Macy’s Inc. reported a disappointing profit for its second quarter and cut its outlook for the year on Wednesday, with the department store operator blaming shoppers’ reluctance to spend for a slip in sales.
Macy’s, which operates its namesake stores and Bloomingdales, is seen as a barometer of spending among middle- to upper-income shoppers.
Like other retailers, the Cincinnati-based company is grappling with a yo-yo economic recovery that’s making people more careful about their purchases heading into the heart of the key back-to-school selling period.
For the period ended Aug. 3, Macy’s says it earned $281 million, or 72 cents per share. That’s short of the 78 cents per share analysts expected. A year ago, the company earned $279 million, or 67 cents per share.
Revenue slipped to $6.07 billion, also short of the $6.26 billion analysts expected, according to FactSet.
Quite the year
to own John Deere
Deere & Co.’s third-quarter net income rose 27 percent, driven by booming agricultural activity in North and South America. The company easily beat most expectations, and shares are rising before the opening bell.
The farm and construction equipment manufacturer earned $997 million, or $2.56 per share, well ahead of the $2.17 per share that Wall Street was looking for.
Revenue climbed 4 percent to $10.01 billion, the company said Wednesday, also topping most expectations of analysts polled by FactSet.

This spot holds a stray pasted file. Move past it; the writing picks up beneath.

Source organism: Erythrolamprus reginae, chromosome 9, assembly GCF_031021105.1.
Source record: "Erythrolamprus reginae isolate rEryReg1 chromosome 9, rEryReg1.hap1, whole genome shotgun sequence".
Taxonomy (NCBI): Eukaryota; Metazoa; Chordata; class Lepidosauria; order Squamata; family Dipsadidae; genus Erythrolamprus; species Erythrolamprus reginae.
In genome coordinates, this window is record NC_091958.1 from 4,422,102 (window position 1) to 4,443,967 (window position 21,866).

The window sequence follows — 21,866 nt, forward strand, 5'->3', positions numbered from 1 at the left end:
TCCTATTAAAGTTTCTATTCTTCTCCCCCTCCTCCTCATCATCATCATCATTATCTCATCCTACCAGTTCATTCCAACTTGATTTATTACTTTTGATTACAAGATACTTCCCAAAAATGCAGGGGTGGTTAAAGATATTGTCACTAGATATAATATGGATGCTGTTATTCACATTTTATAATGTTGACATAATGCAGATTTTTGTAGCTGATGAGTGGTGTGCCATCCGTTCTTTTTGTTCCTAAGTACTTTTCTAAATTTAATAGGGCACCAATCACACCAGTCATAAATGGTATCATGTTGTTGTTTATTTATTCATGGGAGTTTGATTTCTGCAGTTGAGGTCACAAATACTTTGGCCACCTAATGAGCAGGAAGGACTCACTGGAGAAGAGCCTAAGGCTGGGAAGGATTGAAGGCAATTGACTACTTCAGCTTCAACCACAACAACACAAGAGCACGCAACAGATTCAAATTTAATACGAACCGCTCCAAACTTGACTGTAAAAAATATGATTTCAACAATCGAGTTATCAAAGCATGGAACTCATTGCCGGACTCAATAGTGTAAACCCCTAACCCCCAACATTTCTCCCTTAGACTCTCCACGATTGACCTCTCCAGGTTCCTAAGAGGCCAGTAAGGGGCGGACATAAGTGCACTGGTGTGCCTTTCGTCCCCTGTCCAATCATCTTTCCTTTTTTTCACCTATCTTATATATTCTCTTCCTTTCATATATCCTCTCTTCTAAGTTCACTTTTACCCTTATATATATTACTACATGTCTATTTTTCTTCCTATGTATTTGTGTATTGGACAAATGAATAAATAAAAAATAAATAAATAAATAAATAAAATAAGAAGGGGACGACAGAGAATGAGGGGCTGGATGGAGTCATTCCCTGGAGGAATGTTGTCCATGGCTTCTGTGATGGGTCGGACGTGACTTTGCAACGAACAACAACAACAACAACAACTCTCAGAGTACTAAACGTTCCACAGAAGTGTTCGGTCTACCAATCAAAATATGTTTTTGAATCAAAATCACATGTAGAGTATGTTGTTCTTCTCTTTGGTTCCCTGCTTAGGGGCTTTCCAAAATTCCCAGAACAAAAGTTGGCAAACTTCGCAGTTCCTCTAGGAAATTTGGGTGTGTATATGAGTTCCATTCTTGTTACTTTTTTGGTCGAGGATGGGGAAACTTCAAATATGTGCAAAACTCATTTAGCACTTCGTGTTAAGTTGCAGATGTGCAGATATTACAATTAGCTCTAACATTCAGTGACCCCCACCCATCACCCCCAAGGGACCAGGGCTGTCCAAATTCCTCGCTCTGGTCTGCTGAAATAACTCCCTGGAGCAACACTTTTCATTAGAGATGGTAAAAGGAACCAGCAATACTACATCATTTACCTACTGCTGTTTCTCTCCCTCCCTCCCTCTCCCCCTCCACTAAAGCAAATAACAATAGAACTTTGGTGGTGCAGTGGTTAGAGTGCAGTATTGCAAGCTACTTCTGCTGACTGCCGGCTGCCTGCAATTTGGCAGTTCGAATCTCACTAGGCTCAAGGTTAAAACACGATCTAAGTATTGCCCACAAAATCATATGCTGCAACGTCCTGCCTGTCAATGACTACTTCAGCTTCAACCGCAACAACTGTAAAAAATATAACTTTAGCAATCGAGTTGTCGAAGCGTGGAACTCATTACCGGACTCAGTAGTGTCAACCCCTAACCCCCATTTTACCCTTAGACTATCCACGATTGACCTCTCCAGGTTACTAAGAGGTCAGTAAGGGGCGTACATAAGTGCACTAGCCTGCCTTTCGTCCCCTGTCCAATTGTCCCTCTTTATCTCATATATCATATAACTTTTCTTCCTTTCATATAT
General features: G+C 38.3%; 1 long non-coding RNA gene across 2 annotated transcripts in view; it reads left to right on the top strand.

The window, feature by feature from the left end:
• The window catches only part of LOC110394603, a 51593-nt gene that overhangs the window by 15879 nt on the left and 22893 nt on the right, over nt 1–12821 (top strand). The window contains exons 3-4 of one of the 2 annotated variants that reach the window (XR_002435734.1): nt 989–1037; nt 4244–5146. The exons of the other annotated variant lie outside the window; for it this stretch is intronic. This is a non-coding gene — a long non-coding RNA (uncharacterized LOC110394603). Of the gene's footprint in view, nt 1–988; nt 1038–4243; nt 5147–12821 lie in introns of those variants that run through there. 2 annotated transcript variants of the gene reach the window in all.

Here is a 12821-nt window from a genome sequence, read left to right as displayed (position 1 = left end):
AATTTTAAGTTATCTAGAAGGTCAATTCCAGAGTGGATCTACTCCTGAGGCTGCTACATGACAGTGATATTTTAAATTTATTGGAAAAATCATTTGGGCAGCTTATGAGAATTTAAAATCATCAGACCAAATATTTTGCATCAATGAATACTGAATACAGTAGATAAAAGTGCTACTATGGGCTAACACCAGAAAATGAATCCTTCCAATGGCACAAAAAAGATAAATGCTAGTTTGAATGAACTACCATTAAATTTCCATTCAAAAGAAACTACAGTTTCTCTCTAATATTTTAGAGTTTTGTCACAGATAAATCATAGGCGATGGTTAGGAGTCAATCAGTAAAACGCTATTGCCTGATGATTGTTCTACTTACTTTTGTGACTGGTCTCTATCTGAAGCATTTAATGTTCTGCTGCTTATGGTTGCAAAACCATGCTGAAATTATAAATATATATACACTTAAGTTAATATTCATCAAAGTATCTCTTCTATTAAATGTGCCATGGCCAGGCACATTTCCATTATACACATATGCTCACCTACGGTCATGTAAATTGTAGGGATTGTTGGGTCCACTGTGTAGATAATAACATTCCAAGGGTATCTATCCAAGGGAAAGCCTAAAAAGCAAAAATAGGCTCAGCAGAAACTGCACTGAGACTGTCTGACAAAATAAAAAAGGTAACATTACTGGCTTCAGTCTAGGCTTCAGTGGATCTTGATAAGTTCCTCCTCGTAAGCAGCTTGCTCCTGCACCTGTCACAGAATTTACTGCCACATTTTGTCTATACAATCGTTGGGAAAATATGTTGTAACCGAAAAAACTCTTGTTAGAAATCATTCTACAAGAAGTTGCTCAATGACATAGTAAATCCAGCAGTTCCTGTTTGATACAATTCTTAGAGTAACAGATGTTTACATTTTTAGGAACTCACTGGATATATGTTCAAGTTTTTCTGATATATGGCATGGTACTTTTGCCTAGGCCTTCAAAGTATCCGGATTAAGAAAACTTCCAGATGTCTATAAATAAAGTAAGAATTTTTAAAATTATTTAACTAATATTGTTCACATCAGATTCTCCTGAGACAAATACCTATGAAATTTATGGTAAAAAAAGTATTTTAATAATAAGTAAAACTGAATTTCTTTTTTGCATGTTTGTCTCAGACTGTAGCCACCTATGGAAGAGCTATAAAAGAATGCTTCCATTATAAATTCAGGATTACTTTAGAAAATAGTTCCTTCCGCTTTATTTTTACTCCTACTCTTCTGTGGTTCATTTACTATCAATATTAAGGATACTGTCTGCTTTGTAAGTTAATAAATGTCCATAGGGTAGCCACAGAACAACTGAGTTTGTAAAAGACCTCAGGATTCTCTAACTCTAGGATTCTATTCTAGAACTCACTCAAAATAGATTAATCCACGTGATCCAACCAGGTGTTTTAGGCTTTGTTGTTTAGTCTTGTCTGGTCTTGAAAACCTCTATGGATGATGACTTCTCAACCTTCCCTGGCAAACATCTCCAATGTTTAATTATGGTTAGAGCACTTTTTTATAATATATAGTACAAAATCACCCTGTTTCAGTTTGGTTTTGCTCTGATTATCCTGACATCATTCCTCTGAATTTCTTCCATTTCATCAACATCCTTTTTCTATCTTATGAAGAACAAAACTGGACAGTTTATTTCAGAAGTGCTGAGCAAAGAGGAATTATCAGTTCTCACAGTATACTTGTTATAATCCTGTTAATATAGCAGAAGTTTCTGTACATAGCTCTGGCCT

The company last year booked earnings of $788 million, or $1.98 per share.
For the three months ended July 31, worldwide equipment sales increased 4 percent on higher prices. Equipment sales rose 4 percent in the U.S. and Canada and 5 percent in other regions.
hold steady in July
Falling energy prices kept a lid on U.S. wholesale inflation in July after a jump in gasoline boosted prices in June.
The Labor Department reported Wednesday that wholesale prices showed no change last month compared with June, when they rose 0.8 percent. That was the most in nine months.
Energy costs fell 0.2 percent, after June’s 2.9 percent surge. Gasoline prices dropped 0.8 percent, and natural gas costs slid 3.9 percent.
Excluding volatile food and energy costs, so-called core prices rose just 0.1 percent. Core wholesale prices are up 1.2 percent over the past 12 months, the smallest one-year increase since November 2010.
Tame inflation has helped consumers increase spending this year despite slow income growth and higher taxes.